“It came at me out of nowhere,” he said. “I was playing football with the boys at school at lunch. They kicked me and said ‘shut up Dean, you’re fat’. I was like ‘wow’, it was just a shock.”
Dean only realised how bad it was getting when his eating disorder prevented him from playing football.
He said: “My gran would make me lunch, but I was just putting it in the bin. Something in my head was telling me ‘no, don’t eat it’. I was so scared to put on weight.”
Dean was taken to Child and Adolescent Mental Health Services (CAMHS) by his mum and diagnosed with anorexia nervosa.
“I’d look in the mirror and still think ‘I’m fat’,” he said. “You just see yourself differently and you’re so thin, but you can’t see that.”
Dean’s problems continued to worsen and his weight plummeted to less than seven-and-a-half stone. He was hospitalised on Christmas Eve 2019 with his kidneys at risk of failing.
“That’s when it hit me, I need help,” he recalled. “It was scary. I was scared to eat. I’d eat the food in there but I was scared.
“You had to sit in a room and they’d watch you so you wouldn’t exercise. And I was just sitting there thinking ‘why am I in here?’.”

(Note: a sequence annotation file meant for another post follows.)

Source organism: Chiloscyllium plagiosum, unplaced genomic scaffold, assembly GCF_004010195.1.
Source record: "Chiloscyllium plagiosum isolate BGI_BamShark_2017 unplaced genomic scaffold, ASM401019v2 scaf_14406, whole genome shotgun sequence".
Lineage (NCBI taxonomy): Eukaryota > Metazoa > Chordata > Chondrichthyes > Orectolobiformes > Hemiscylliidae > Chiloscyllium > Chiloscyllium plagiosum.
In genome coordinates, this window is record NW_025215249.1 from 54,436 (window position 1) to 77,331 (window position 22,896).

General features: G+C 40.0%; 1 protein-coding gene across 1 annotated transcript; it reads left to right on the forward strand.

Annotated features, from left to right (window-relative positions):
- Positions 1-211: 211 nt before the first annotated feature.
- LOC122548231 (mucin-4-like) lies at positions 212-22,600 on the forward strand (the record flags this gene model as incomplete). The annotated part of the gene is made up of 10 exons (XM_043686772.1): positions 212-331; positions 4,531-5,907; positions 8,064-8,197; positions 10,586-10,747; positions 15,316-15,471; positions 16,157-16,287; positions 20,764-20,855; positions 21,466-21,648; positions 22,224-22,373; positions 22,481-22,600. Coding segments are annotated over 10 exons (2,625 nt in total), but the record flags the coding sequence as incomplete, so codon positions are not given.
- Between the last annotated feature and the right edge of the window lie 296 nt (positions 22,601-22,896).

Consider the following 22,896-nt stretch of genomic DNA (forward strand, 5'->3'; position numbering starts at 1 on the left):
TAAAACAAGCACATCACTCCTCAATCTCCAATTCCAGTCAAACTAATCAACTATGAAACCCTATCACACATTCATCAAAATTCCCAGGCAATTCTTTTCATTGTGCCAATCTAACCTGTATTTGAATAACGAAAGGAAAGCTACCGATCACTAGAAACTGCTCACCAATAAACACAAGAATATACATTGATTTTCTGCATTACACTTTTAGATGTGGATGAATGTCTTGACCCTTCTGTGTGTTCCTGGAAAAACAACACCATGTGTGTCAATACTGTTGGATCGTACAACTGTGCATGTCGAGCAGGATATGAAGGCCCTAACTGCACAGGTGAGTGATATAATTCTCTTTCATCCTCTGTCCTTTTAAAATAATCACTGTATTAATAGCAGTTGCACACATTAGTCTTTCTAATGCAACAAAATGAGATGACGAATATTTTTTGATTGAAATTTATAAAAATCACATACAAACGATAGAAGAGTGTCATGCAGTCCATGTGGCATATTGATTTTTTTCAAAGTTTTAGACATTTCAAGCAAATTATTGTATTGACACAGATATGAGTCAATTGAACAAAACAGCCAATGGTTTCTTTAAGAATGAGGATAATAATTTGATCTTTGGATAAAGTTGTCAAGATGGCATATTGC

Dean’s recovery hasn’t been straightforward. He relapsed soon after being released from hospital.
He said: “That was the voice in charge of me again. I was signed off from work and then my manager phoned me and the conversation we had was just so positive. And since then I’ve never looked back.”
Dean is now doing well and hopes to raise awareness and reduce stigma of eating disorders – especially among men.
“Sometimes, if it’s somebody’s birthday and they’ve got a cake, I know I want a bit but something tells me ‘no’,” he said.
“But I saw a quote that says ‘if your eating disorder tells you no, just eat it’. Because if you keep doing that, the voice will keep getting quieter and quieter.”
‘Embarrassment, shame, guilt’
Nearly one-third of calls to Beat in the past year were for Binge Eating Disorder.
Almost half of BED sufferers feel their illness isn’t taken seriously by healthcare professionals.
Lucy Wellman, 20, starting bingeing when she was just 11-years-old.
“I didn’t know what was going on,” she said. “I thought there was something wrong with me, but I didn’t even think it was an eating disorder.
“Growing up, I was slightly bigger than everyone else and I really struggled with that and my self-esteem made me so conscious of eating that I would restrict quite a lot in the day and then I’d get to the evening and I’d eat a lot of food. I’d binge.”
Nearly 92% of those surveyed for Beat said a binge eating disorder had a negative impact on their family and close relationships.
Lucy’s family got her professional help, but she said it’s hard to shake the “embarrassment, shame and guilt” that comes with binge eating disorder.
She said: “Two or three times I went to the GP and I was just told to lose weight, which led to some quite self-destructive behaviour.
“I was bingeing, I was also self-harming, living quite a reckless life. Summer 2019 I actually did end up in hospital after I tried to take my own life.”